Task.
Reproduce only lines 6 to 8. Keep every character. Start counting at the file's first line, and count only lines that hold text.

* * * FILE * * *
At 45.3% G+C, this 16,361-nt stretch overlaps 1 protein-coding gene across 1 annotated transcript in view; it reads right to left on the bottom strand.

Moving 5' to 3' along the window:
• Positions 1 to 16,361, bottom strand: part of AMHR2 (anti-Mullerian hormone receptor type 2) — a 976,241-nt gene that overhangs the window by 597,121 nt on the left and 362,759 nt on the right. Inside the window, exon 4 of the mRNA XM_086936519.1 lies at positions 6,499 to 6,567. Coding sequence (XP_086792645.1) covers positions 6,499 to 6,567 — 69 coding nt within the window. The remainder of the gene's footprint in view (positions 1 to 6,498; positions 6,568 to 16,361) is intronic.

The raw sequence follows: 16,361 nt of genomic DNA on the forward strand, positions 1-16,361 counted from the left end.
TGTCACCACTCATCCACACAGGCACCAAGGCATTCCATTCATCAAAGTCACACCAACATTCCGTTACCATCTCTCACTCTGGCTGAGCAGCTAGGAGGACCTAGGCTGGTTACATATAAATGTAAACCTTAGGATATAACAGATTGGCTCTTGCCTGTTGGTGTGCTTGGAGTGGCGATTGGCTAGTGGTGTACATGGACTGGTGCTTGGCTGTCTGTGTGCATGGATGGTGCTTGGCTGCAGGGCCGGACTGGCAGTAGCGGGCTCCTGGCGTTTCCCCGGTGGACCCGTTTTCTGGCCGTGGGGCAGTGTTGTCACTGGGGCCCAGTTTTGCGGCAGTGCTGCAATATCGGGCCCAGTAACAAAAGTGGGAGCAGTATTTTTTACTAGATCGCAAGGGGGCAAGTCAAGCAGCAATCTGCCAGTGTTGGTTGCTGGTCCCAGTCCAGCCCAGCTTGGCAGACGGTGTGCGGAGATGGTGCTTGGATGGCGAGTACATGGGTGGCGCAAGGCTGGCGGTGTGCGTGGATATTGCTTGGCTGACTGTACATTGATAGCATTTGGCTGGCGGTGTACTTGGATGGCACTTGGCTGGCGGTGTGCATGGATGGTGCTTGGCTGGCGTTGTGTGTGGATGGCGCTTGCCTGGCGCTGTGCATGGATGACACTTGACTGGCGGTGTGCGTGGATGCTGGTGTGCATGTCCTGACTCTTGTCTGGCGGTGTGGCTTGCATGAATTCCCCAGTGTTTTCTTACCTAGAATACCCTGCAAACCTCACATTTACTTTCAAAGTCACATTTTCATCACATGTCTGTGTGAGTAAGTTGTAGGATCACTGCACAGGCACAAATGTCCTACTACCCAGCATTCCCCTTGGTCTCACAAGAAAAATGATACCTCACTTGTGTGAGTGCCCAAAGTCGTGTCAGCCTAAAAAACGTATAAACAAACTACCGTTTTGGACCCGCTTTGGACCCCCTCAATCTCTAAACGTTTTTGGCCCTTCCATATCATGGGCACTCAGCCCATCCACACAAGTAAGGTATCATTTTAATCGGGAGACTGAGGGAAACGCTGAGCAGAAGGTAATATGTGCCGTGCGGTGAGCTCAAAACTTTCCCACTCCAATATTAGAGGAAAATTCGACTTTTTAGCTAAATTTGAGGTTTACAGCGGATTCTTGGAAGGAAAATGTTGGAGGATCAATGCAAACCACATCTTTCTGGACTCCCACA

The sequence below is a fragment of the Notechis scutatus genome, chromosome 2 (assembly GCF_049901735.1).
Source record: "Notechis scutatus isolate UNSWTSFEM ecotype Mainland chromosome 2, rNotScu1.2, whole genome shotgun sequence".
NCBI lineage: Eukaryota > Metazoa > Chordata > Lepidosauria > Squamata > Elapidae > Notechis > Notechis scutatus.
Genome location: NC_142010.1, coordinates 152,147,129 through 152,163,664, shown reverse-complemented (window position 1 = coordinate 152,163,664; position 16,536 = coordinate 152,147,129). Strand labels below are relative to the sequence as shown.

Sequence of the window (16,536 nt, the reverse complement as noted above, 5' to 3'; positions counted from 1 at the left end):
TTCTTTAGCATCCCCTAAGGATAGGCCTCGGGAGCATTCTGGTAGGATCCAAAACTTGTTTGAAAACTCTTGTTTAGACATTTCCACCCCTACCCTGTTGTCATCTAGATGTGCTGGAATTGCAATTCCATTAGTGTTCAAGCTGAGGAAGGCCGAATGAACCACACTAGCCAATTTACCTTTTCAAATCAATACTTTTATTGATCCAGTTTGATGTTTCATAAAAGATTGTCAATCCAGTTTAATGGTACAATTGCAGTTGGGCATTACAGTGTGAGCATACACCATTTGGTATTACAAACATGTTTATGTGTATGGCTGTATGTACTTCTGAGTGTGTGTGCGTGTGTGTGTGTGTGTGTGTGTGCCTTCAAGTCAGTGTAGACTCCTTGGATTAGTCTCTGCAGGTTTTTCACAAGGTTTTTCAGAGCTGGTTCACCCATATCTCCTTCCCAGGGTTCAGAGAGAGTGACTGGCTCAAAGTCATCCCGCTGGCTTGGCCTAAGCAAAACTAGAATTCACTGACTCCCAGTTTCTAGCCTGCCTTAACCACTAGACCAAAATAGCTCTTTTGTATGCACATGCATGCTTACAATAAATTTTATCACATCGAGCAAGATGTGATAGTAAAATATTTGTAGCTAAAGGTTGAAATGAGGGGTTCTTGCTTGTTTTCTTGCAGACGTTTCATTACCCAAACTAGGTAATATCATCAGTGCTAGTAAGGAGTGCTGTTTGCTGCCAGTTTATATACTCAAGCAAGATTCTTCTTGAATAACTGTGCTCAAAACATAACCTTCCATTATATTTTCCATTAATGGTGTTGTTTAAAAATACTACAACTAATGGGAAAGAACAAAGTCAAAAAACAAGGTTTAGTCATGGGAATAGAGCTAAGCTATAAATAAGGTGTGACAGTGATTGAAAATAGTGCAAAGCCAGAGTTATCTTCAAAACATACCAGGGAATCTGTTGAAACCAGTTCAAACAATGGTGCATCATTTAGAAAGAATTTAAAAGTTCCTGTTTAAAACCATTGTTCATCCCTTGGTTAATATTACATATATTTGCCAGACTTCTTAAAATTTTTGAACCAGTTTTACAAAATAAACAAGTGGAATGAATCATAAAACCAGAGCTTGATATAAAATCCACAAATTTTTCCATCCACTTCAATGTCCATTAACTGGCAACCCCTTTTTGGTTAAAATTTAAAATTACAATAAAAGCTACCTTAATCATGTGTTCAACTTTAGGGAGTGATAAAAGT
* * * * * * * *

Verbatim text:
The sequence below is a fragment of the Notechis scutatus genome, chromosome 2 (assembly GCF_049901735.1).
Source record: "Notechis scutatus isolate UNSWTSFEM ecotype Mainland chromosome 2, rNotScu1.2, whole genome shotgun sequence".
NCBI lineage: Eukaryota > Metazoa > Chordata > Lepidosauria > Squamata > Elapidae > Notechis > Notechis scutatus.